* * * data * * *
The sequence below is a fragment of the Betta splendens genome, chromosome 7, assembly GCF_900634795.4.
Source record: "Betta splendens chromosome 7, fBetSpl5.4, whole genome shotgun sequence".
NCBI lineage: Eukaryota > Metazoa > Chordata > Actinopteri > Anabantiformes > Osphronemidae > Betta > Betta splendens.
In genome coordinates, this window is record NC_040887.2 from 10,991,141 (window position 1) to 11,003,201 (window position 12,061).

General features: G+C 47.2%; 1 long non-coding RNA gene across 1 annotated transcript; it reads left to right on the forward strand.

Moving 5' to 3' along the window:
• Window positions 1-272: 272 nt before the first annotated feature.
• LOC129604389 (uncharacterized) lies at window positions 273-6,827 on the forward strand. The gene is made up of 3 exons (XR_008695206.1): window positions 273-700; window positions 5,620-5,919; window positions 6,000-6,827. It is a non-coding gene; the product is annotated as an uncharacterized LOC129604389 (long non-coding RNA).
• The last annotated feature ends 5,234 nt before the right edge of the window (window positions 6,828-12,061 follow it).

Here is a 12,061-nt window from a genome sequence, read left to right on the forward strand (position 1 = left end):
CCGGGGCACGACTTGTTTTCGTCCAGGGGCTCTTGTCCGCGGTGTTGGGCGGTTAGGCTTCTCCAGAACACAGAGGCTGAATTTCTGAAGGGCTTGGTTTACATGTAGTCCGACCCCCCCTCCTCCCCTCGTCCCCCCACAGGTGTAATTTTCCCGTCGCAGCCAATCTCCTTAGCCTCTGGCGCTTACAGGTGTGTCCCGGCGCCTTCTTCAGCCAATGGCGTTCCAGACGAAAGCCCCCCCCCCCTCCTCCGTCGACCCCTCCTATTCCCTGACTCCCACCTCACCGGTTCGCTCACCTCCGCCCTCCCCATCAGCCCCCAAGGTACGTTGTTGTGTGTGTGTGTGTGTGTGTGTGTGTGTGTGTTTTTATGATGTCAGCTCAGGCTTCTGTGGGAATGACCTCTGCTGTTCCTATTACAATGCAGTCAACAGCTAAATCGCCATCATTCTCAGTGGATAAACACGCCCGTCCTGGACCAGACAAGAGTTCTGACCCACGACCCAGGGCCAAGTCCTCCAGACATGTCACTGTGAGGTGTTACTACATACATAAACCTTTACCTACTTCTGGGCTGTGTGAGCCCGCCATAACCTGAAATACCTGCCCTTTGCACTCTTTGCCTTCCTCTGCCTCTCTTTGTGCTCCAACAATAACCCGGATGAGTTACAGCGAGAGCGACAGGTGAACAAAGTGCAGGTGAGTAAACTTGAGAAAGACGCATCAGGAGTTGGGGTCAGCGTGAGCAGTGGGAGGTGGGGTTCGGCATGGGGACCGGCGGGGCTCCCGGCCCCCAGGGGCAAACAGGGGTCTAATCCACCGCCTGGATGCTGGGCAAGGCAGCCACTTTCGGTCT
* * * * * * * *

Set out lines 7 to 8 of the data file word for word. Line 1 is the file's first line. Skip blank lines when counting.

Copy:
• Window positions 1-272: 272 nt before the first annotated feature.
• LOC129604389 (uncharacterized) lies at window positions 273-6,827 on the forward strand. The gene is made up of 3 exons (XR_008695206.1): window positions 273-700; window positions 5,620-5,919; window positions 6,000-6,827. It is a non-coding gene; the product is annotated as an uncharacterized LOC129604389 (long non-coding RNA).